SchoolArts Magazine

January 2015

SchoolArts is a national art education magazine committed to promoting excellence, advocacy, and professional support for educators in the visual arts since 1901.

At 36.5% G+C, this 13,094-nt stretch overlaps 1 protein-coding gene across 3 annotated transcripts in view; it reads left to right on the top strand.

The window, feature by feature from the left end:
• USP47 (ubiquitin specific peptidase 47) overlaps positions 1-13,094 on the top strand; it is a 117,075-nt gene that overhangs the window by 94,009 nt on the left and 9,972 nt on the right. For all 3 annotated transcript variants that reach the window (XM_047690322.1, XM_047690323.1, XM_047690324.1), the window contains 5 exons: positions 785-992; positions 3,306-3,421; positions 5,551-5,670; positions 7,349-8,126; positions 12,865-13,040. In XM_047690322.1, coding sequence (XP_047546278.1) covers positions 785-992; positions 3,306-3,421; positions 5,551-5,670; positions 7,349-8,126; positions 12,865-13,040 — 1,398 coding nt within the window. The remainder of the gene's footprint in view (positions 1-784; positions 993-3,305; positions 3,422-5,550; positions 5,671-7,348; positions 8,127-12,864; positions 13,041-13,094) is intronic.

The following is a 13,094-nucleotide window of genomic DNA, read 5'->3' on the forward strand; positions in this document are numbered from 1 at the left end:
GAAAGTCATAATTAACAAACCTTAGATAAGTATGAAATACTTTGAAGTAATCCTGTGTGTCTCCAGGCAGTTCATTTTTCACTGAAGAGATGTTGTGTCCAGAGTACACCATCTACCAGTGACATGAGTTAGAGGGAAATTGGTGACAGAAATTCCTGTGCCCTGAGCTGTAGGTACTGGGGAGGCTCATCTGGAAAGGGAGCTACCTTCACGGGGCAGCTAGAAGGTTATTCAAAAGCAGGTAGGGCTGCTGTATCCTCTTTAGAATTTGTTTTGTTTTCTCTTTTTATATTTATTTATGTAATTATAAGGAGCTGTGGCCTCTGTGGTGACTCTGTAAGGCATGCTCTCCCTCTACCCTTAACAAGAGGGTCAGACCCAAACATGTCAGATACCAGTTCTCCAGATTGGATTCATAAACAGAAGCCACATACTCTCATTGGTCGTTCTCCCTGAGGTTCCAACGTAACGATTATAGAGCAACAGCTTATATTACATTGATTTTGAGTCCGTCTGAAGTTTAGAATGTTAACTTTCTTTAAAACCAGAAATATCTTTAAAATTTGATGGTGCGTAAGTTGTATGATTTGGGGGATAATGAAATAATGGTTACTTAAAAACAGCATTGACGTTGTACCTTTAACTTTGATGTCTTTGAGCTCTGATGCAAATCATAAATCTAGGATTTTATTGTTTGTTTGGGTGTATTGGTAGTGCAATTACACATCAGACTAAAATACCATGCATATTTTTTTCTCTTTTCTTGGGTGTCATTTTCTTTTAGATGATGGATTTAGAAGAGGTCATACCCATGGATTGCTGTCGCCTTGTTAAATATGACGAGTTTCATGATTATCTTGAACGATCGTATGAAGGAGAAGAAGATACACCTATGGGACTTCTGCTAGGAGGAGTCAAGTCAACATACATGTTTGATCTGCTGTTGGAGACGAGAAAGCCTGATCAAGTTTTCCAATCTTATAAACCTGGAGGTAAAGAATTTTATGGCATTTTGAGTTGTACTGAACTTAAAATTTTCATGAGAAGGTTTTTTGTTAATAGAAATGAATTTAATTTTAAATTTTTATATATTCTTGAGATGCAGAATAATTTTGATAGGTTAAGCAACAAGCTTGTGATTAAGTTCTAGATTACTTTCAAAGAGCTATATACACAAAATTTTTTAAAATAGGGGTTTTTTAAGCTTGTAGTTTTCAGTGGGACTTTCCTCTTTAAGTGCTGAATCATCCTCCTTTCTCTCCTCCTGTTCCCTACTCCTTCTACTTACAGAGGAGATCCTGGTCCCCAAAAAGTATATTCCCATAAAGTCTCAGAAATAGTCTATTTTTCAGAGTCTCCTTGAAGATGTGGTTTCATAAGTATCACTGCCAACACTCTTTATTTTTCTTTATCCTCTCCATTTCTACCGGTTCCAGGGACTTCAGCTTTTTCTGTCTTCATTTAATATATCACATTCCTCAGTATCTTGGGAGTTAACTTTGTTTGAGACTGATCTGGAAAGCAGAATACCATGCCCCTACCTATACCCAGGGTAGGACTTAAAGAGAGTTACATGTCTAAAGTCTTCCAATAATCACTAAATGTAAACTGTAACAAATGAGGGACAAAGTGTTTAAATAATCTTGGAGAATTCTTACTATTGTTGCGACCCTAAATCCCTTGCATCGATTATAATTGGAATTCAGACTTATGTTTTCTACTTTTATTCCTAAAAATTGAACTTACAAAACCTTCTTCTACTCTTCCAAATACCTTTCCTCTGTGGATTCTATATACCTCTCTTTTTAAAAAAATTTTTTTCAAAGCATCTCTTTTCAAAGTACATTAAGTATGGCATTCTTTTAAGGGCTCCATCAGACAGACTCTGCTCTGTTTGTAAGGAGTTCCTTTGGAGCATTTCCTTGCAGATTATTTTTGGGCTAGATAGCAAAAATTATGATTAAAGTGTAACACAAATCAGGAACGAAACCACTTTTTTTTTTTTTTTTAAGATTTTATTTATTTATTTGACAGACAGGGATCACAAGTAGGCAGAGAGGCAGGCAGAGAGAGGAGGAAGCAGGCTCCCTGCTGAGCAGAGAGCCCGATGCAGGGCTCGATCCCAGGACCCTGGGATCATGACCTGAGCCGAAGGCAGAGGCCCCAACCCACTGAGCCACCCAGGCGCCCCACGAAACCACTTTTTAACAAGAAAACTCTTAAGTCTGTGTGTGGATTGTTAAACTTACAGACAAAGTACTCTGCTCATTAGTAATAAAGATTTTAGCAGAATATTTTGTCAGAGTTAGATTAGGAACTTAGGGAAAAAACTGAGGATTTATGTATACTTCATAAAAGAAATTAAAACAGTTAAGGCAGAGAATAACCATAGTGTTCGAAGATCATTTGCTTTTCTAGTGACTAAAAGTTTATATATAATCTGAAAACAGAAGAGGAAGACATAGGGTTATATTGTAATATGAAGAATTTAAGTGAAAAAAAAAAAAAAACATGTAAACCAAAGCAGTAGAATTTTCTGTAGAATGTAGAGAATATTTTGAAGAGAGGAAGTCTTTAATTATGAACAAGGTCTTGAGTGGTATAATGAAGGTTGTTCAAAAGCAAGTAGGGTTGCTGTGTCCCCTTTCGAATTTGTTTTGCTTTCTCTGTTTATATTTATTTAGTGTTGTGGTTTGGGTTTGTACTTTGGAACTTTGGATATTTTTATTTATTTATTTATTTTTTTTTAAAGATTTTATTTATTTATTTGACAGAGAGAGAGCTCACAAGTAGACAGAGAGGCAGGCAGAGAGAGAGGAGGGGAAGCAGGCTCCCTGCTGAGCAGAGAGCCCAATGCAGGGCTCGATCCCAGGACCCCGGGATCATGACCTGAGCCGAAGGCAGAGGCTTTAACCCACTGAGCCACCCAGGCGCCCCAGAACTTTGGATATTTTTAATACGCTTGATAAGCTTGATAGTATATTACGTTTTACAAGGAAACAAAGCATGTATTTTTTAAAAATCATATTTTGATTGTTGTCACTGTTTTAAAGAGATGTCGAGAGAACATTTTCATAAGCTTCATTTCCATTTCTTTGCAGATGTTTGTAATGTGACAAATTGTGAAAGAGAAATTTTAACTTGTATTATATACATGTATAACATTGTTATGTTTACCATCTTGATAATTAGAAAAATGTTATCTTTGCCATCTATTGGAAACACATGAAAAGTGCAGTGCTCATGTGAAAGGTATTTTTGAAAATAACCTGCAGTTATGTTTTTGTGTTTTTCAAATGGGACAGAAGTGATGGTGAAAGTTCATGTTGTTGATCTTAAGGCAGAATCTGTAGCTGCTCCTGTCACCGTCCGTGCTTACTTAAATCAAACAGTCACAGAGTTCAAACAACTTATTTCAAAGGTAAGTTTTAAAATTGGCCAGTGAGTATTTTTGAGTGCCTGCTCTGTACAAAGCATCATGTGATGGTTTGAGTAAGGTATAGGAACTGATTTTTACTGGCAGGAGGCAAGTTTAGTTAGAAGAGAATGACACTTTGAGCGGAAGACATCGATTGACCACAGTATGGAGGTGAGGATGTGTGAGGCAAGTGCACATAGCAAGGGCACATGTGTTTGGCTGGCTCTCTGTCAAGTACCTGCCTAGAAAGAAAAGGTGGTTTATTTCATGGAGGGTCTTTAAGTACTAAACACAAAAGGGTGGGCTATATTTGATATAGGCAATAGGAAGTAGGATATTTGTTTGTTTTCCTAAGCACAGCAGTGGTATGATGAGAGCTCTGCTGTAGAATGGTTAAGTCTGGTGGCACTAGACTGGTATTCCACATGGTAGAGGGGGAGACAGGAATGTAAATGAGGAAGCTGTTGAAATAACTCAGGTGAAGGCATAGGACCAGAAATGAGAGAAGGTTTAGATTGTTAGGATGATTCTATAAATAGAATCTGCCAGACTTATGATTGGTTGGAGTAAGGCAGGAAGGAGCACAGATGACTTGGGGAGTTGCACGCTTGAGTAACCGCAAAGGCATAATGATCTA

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Pull-out Resource Looking & Learning Observe What d ou see whe ou examine a work of art? D o you see an image created by the interac - tion of materi- als, color, techniques, a nd form? Or do you see something more? Does the image communicate an emotion, story, or message? Does your reaction to the artwork change the longer you examine it? Which fac - tors are the most essential t o understanding a work of art? Artists, critics, and art historians have debated these issues for many years. Some believe that an artist's technique and use of materials are the most important; others believe that an artist's intentions and concepts are the most important. Regardless of opinion, observation is a fundamental part of the artis - tic process. Whether a finished artwork is a landscape, a s tudy of the human form, or a commentary on people's About the Artists/Artworks Katsushika Hokusai (1760–1849) Japanese artist, Katsushika Hokusai's interest in land- scapes started while he was in training at the studio of ukiyo-e artist, Katsukawa Shunsho. Impatient at having to produce courtesan and Kabuki actor prints, Hokusai began studying the great tradition of Japanese landscape paint- ing. He is credited with being responsible for the ultimate importance of landscape and bird-and-flower prints in ukiyo-e. H okusai is thought to have first learned drawing and painting from his father, who painted designs around mir- rors. Although he produced thousands of drawings and prints of landscapes in his younger years, he felt he had not produced his best work until he was seventy. During this period, he produced a lasting contribution to Japanese art with the introduction of his series of woodblock prints, including his most famous one, Thirty-six Views of Mount Fuji. Plate 16, a typical view of the revered mountain, is relieved with humor, as three men try to measure the cir- cumference of the large pine tree by joining hands. Josephine Halvorson (b. 1981) Josephine Halvorson grew up on Cape Cod in Massachu- setts, the daughter of two artists. Growing up, she felt the pull of painting in a part of the country that has been home to many artist colonies since the early 1900s. Halvorson's subjects are emblematic of post-industrial America: doors, window frames, foundations, and long- neglected interior and exterior surfaces. While these sub- jects reference regionalist content as seen in the work of Georgia O'Keeffe, Charles Sheeler, and Andrew Wyeth, Halvorson's subjects are by far more personal and intimate, as many of them are surfaces that she sees on a daily basis. Halvorson is interested in the idea of interaction with the surfaces she paints, which she thinks of as coun- tenances (faces). She paints the subjects often at arm's length, depicting every nuance in the colors and textures of the surface. Her works are at once monumental and inti- mate and express a lasting appreciation for subjects that may be overlooked by most artists. Katsushika Hokusai, Mishima Pass in Kai Province. Plate 16 from the series Thirty-six Views of Mount Fuji, 1830 –1833. Color woodcut on paper, 10¼ x 15 1 /8" (26 x 38 cm). ©Davis Art Images. behavior and social interactions, it began with some form of observation. Looking closely and examining the world are key attributes of an artist. 21

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